Close to the corner of the great inclosure is a round structure of stone,
    some six or eight feet high, with a level top about ten or twelve in
    diameter. This was the place of execution. A high palisade of cocoanut
    piles shut out the cruel scenes from the vulgar multitude. Here
    criminals were killed, the flesh stripped from the bones and burned, and
    the bones secreted in holes in the body of the structure. If the man had
    been guilty of a high crime, the entire corpse was burned.

    The walls of the temple are a study. The same food for speculation that
    is offered the visitor to the Pyramids of Egypt he will find here--the
    mystery of how they were constructed by a people unacquainted with
    science and mechanics. The natives have no invention of their own for
    hoisting heavy weights, they had no beasts of burden, and they have never
    even shown any knowledge of the properties of the lever. Yet some of the
    lava blocks quarried out, brought over rough, broken ground, and built
    into this wall, six or seven feet from the ground, are of prodigious size
    and would weigh tons. How did they transport and how raise them?

    Both the inner and outer surfaces of the walls present a smooth front and
    are very creditable specimens of masonry. The blocks are of all manner
    of shapes and sizes, but yet are fitted together with the neatest
    exactness. The gradual narrowing of the wall from the base upward is
    accurately preserved.

    No cement was used, but the edifice is firm and compact and is capable of
    resisting storm and decay for centuries. Who built this temple, and how
    was it built, and when, are mysteries that may never be unraveled.
    Outside of these ancient walls lies a sort of coffin-shaped stone eleven
    feet four inches long and three feet square at the small end (it would
    weigh a few thousand pounds), which the high chief who held sway over
    this district many centuries ago brought thither on his shoulder one day
    to use as a lounge! This circumstance is established by the most
    reliable traditions. He used to lie down on it, in his indolent way, and
    keep an eye on his subjects at work for him and see that there was no
    "soldiering" done. And no doubt there was not any done to speak of,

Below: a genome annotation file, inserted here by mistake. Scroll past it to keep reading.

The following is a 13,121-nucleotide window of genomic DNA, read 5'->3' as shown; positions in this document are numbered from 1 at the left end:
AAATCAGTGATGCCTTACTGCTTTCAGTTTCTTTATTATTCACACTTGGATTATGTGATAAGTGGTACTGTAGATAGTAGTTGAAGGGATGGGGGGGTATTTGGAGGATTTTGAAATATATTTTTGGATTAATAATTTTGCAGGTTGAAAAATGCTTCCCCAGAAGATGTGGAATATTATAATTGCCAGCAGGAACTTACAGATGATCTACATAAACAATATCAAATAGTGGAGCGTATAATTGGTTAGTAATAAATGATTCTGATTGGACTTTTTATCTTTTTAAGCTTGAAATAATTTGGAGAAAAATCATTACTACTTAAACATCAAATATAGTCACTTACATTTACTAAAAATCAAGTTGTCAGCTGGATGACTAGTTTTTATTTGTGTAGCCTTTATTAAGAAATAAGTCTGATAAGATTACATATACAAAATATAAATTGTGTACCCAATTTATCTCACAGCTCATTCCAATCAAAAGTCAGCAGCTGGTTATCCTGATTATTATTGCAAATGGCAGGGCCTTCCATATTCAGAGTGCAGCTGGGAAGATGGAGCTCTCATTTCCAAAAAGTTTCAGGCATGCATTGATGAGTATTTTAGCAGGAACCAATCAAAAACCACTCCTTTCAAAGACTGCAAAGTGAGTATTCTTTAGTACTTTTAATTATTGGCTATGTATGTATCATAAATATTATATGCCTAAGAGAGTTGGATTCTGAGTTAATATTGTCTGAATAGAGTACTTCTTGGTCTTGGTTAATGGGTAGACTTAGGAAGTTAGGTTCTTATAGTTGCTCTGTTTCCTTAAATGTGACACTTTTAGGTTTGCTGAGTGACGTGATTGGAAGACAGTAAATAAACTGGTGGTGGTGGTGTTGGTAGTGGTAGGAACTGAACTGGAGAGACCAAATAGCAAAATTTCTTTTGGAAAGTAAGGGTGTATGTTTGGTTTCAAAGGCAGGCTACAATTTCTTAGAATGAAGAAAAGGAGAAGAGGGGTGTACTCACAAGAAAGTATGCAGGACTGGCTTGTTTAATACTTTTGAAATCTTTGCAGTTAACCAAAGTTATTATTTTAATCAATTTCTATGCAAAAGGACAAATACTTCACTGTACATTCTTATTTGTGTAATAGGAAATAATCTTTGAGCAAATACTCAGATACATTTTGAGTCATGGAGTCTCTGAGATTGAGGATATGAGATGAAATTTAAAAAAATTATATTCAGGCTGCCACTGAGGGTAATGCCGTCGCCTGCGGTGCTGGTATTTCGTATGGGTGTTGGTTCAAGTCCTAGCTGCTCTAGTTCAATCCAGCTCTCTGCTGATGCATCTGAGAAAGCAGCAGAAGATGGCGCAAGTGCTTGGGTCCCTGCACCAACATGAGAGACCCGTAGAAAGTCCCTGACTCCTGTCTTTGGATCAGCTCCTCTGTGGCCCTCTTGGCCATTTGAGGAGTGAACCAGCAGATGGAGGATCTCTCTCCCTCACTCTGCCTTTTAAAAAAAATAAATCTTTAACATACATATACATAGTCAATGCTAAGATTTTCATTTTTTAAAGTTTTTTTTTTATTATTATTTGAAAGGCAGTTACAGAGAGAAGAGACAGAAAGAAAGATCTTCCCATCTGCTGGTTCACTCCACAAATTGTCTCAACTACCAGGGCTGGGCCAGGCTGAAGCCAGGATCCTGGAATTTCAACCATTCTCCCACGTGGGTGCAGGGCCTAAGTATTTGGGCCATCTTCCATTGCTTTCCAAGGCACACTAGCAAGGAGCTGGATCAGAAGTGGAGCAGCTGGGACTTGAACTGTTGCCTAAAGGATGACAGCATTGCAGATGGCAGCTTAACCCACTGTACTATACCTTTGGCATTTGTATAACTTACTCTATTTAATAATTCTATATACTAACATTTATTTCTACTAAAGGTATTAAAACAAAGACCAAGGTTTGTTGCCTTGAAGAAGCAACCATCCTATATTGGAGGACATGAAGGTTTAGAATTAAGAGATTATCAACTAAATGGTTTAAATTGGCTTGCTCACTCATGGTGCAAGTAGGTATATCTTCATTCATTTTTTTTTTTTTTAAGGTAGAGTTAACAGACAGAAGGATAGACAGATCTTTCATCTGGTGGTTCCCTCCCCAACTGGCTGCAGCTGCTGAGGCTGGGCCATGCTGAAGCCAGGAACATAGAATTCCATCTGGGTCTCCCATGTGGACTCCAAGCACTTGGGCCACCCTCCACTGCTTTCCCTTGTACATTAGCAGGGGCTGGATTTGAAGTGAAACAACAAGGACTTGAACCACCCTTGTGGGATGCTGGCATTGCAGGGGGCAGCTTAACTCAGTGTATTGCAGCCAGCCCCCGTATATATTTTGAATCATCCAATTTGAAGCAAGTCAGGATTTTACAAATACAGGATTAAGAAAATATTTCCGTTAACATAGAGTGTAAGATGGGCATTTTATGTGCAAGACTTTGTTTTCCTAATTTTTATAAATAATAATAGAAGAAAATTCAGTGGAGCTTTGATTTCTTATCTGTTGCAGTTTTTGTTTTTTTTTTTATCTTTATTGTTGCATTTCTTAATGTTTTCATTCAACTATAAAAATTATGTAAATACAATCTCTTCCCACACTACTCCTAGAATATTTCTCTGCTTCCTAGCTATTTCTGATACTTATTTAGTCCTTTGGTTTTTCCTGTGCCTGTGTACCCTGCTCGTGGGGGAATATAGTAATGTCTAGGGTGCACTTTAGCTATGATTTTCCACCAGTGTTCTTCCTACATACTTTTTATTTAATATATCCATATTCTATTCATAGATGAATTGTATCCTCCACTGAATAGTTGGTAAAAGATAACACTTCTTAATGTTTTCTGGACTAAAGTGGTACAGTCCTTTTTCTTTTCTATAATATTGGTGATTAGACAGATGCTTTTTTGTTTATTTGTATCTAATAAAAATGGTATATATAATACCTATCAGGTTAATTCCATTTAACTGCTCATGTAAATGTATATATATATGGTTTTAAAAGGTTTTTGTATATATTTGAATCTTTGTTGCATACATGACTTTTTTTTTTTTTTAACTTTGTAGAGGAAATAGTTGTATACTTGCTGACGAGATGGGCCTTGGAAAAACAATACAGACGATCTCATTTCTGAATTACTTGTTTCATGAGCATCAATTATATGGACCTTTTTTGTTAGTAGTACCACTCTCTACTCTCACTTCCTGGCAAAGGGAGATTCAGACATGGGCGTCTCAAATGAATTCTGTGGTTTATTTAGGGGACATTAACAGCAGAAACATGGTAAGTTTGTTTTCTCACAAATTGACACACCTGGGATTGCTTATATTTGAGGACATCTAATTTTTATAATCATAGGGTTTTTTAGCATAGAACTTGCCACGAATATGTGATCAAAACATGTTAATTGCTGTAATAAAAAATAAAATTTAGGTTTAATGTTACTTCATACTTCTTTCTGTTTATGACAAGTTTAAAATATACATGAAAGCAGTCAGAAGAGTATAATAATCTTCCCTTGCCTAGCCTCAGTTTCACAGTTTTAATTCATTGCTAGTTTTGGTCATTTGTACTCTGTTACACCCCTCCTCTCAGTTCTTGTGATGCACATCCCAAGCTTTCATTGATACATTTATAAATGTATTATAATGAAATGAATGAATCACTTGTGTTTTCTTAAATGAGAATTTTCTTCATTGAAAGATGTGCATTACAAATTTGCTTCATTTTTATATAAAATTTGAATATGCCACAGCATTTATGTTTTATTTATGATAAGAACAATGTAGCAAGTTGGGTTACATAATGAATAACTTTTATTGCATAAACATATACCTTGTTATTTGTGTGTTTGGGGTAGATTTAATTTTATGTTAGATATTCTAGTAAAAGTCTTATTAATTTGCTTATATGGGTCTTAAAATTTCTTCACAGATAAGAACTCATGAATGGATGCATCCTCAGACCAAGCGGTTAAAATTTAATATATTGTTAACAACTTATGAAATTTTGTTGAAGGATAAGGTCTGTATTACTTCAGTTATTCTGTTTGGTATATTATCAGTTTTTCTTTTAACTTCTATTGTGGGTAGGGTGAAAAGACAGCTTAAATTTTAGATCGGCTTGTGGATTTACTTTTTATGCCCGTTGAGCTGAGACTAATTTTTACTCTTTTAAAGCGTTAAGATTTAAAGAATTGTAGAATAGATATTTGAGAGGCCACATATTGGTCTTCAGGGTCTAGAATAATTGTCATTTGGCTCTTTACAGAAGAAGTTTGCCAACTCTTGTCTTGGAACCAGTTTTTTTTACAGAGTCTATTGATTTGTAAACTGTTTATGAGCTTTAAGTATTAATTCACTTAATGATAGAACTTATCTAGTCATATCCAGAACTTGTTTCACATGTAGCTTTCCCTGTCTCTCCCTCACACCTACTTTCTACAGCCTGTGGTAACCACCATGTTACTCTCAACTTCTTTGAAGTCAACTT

because he was a man of that sort of build that incites to attention to
    business on the part of an employee.

    He was fourteen or fifteen feet high. When he stretched himself at full
    length on his lounge, his legs hung down over the end, and when he snored
    he woke the dead. These facts are all attested by irrefragable

    On the other side of the temple is a monstrous seven-ton rock, eleven
    feet long, seven feet wide and three feet thick. It is raised a foot or
    a foot and a half above the ground, and rests upon half a dozen little
    stony pedestals. The same old fourteen-footer brought it down from the
    mountain, merely for fun (he had his own notions about fun), and propped
    it up as we find it now and as others may find it a century hence, for it
    would take a score of horses to budge it from its position. They say
    that fifty or sixty years ago the proud Queen Kaahumanu used to fly to
    this rock for safety, whenever she had been making trouble with her
    fierce husband, and hide under it until his wrath was appeased. But
    these Kanakas will lie, and this statement is one of their ablest
    efforts--for Kaahumanu was six feet high--she was bulky--she was built
    like an ox--and she could no more have squeezed herself under that rock
    than she could have passed between the cylinders of a sugar mill. What
    could she gain by it, even if she succeeded? To be chased and abused by
    a savage husband could not be otherwise than humiliating to her high
    spirit, yet it could never make her feel so flat as an hour's repose
    under that rock would.

    We walked a mile over a raised macadamized road of uniform width; a road
    paved with flat stones and exhibiting in its every detail a considerable
    degree of engineering skill. Some say that that wise old pagan,
    Kamehameha I planned and built it, but others say it was built so long
    before his time that the knowledge of who constructed it has passed out
    of the traditions. In either case, however, as the handiwork of an
    untaught and degraded race it is a thing of pleasing interest. The
    stones are worn and smooth, and pushed apart in places, so that the road
    has the exact appearance of those ancient paved highways leading out of
    Rome which one sees in pictures.

    The object of our tramp was to visit a great natural curiosity at the
    base of the foothills--a congealed cascade of lava. Some old forgotten
    volcanic eruption sent its broad river of fire down the mountain side
    here, and it poured down in a great torrent from an overhanging bluff
    some fifty feet high to the ground below. The flaming torrent cooled in
    the winds from the sea, and remains there to-day, all seamed, and frothed
    and rippled a petrified Niagara. It is very picturesque, and withal so
    natural that one might almost imagine it still flowed. A smaller stream
    trickled over the cliff and built up an isolated pyramid about thirty
    feet high, which has the semblance of a mass of large gnarled and knotted
    vines and roots and stems intricately twisted and woven together.

    We passed in behind the cascade and the pyramid, and found the bluff
    pierced by several cavernous tunnels, whose crooked courses we followed a
    long distance.

    Two of these winding tunnels stand as proof of Nature's mining abilities.
    Their floors are level, they are seven feet wide, and their roofs are
    gently arched. Their height is not uniform, however. We passed through
    one a hundred feet long, which leads through a spur of the hill and opens
    out well up in the sheer wall of a precipice whose foot rests in the
    waves of the sea. It is a commodious tunnel, except that there are
    occasional places in it where one must stoop to pass under. The roof is
    lava, of course, and is thickly studded with little lava-pointed icicles
    an inch long, which hardened as they dripped. They project as closely
    together as the iron teeth of a corn-sheller, and if one will stand up
    straight and walk any distance there, he can get his hair combed free of